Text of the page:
When the URL is specified to identify a proxy, curl recognizes the following schemes:

http, https, socks4, socks4a, socks5, socks5h, socks


The userinfo field can be used to set user name and password for authentication purposes in this transfer. The use of this field is discouraged since it often means passing around the password in plain text and is thus a security risk.

URLs for IMAP, POP3 and SMTP also support login options as part of the userinfo field. They're provided as a semicolon after the password and then the options.


The hostname part of the URL contains the address of the server that you want to connect to. This can be the fully qualified domain name of the server, the local network name of the machine on your network or the IP address of the server or machine represented by either an IPv4 or IPv6 address (within brackets). For example:


If curl was built with International Domain Name (IDN) support, it can also handle host names using non-ASCII characters.

curl supports IDN host names using the IDNA 2008 standard. This differs from browsers that follow the WHATWG URL spec, which dictates IDNA 2003 to be used. The two standards have a huge overlap but differ slightly, perhaps most famously in how they deal with the German "double s" (ß).

Port number

If there's a colon after the hostname, that should be followed by the port number to use. 1 - 65535. curl also supports a blank port number field - but only if the URL starts with a scheme.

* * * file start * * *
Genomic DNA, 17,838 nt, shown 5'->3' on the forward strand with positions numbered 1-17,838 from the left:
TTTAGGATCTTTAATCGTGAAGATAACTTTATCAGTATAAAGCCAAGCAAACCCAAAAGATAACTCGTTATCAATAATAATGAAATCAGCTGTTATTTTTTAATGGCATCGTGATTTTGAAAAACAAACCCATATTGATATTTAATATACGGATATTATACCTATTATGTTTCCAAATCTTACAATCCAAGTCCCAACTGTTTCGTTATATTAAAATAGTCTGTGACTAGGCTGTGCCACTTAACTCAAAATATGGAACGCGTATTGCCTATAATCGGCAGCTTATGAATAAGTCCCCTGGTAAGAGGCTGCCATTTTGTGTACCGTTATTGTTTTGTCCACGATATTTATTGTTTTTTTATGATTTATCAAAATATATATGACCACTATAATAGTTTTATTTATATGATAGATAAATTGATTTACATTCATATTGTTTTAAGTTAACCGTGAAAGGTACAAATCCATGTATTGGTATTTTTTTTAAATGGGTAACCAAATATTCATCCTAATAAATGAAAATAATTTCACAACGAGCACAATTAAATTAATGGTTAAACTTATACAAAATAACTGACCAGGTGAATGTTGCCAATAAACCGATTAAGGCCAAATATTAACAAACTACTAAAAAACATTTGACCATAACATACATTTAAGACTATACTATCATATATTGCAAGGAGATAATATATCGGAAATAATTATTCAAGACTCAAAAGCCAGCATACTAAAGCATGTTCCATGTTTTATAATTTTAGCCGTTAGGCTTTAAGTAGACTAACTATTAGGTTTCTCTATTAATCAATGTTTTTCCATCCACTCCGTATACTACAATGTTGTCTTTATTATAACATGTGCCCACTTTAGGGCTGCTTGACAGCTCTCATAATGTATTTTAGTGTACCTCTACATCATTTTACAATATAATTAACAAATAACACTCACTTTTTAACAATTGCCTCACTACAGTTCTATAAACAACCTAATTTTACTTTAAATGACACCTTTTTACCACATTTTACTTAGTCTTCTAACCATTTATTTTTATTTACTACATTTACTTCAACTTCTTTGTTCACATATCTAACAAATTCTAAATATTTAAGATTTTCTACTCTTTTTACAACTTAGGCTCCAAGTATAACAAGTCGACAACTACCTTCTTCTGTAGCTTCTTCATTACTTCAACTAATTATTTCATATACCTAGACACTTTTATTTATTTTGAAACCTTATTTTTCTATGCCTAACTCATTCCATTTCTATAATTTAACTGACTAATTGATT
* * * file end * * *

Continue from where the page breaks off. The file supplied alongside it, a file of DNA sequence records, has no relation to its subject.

If the port number is not specified in the URL, curl will used a default port based on the provide scheme:

DICT 2628, FTP 21, FTPS 990, GOPHER 70, GOPHERS 70, HTTP 80, HTTPS 443, IMAP 132, IMAPS 993, LDAP 369, LDAPS 636, MQTT 1883, POP3 110, POP3S 995, RTMP 1935, RTMPS 443, RTMPT 80, RTSP 554, SCP 22, SFTP 22, SMB 445, SMBS 445, SMTP 25, SMTPS 465, TELNET 23, TFTP 69

Scheme specific behaviors


The path part of an FTP request specifies the file to retrieve and from which directory. If the file part is omitted then libcurl downloads the directory listing for the directory specified. If the directory is omitted then the directory listing for the root / home directory will be returned.

FTP servers typically put the user in its "home directory" after login, which then differs between users. To explicitly specify the root directory of an FTP server start the path with double slash // or /%2f (2F is the hexadecimal value of the ascii code for the slash).